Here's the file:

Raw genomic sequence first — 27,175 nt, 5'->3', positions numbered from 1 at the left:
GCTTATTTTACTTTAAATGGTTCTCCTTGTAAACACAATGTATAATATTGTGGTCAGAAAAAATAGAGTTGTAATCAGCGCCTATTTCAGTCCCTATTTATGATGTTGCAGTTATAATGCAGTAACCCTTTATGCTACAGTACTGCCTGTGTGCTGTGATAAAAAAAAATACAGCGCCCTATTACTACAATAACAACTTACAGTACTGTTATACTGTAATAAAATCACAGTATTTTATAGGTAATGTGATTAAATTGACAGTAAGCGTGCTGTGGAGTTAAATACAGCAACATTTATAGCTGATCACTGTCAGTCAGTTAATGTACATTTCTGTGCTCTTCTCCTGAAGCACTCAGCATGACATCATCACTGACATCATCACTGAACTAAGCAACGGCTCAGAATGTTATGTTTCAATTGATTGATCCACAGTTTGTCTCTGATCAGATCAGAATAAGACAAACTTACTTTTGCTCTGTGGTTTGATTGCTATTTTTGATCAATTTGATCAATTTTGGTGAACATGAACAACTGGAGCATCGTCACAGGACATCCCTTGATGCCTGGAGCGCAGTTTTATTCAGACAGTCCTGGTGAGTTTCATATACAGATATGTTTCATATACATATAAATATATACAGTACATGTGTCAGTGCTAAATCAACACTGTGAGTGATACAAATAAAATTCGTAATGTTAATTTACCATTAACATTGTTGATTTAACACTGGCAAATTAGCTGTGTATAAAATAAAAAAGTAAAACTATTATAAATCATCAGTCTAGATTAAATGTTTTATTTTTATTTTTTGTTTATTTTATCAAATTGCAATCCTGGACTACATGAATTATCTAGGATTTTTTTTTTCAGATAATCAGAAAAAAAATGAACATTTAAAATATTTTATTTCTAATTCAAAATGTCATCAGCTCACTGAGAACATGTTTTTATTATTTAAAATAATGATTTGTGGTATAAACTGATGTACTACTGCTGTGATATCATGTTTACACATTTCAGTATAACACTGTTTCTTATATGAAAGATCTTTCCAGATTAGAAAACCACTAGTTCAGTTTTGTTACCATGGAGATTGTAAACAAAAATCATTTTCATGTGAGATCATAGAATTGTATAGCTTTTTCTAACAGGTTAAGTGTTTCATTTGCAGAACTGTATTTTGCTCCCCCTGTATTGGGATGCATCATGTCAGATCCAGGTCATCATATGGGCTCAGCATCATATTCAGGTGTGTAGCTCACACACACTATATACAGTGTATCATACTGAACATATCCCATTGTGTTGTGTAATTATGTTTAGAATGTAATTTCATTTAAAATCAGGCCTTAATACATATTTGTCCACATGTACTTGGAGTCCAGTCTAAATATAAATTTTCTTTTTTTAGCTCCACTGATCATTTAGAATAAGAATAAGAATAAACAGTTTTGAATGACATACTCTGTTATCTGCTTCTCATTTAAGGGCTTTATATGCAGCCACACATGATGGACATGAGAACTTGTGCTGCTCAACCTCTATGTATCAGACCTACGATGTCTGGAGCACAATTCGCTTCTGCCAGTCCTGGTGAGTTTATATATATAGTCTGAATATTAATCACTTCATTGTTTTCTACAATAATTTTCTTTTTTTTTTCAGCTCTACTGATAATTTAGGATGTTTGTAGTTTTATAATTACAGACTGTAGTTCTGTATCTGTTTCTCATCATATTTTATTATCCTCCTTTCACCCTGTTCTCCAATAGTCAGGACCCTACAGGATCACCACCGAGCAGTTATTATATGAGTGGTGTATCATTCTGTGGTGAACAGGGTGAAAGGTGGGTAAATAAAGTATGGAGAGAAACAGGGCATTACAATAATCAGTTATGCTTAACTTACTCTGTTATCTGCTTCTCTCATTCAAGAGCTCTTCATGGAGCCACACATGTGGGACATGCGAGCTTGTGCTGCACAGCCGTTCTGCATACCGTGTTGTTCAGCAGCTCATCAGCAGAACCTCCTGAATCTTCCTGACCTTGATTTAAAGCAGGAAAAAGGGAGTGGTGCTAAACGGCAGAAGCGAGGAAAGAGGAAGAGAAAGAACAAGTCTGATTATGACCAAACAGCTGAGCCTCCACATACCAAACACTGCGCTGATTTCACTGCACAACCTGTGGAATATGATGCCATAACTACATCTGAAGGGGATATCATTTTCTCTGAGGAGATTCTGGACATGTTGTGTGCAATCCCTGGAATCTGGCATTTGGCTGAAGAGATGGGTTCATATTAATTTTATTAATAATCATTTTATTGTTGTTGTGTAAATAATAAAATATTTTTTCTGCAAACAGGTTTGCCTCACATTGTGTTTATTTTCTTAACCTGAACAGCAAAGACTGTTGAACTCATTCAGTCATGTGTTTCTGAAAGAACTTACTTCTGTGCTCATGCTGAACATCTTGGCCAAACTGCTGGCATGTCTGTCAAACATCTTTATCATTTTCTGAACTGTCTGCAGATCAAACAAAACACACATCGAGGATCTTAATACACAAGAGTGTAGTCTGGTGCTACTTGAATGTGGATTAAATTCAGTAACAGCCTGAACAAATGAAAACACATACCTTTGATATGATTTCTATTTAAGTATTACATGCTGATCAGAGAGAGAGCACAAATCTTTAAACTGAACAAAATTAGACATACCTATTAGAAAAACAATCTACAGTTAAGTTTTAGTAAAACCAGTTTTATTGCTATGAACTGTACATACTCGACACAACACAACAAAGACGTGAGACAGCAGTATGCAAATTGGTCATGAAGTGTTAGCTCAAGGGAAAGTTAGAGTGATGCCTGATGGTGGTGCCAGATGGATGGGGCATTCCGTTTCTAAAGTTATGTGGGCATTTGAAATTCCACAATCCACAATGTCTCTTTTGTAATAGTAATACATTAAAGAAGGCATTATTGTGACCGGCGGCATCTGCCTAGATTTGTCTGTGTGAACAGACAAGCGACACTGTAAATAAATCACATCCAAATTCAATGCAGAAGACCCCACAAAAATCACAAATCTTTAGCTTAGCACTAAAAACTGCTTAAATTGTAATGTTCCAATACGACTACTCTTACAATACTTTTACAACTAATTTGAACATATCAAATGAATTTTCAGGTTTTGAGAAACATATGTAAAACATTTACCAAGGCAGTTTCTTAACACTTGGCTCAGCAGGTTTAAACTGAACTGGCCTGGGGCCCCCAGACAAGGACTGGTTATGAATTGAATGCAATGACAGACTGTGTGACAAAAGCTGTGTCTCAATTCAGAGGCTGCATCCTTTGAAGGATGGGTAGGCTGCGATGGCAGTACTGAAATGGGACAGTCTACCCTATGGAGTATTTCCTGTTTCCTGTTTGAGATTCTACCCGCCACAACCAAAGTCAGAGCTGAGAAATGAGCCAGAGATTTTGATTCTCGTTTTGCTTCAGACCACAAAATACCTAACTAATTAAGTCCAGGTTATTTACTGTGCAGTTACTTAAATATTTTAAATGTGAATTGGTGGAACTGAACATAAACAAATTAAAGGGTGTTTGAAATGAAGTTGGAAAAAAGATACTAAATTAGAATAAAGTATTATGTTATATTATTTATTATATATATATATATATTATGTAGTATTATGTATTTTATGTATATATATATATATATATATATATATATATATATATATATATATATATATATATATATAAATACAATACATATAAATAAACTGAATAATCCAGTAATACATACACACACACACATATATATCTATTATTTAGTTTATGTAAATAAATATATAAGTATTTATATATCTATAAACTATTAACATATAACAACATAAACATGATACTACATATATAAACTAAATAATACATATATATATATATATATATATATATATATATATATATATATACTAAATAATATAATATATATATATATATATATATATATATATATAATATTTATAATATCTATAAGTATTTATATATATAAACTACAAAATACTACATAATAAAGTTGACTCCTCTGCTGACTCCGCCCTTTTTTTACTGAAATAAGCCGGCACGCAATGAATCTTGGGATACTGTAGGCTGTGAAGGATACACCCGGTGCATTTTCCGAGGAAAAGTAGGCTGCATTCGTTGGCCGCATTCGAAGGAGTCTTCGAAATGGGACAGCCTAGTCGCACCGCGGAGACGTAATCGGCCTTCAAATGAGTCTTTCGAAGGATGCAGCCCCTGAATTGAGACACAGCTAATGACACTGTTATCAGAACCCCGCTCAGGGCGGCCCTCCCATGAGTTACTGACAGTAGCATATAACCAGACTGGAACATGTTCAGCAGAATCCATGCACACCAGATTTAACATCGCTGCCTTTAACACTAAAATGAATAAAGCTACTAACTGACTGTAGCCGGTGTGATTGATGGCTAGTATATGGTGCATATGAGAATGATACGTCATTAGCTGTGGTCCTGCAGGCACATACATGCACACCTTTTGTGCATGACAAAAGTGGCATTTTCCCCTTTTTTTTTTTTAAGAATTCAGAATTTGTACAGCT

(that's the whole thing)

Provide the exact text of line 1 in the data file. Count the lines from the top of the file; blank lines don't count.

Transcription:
Raw genomic sequence first — 27,175 nt, 5'->3', positions numbered from 1 at the left: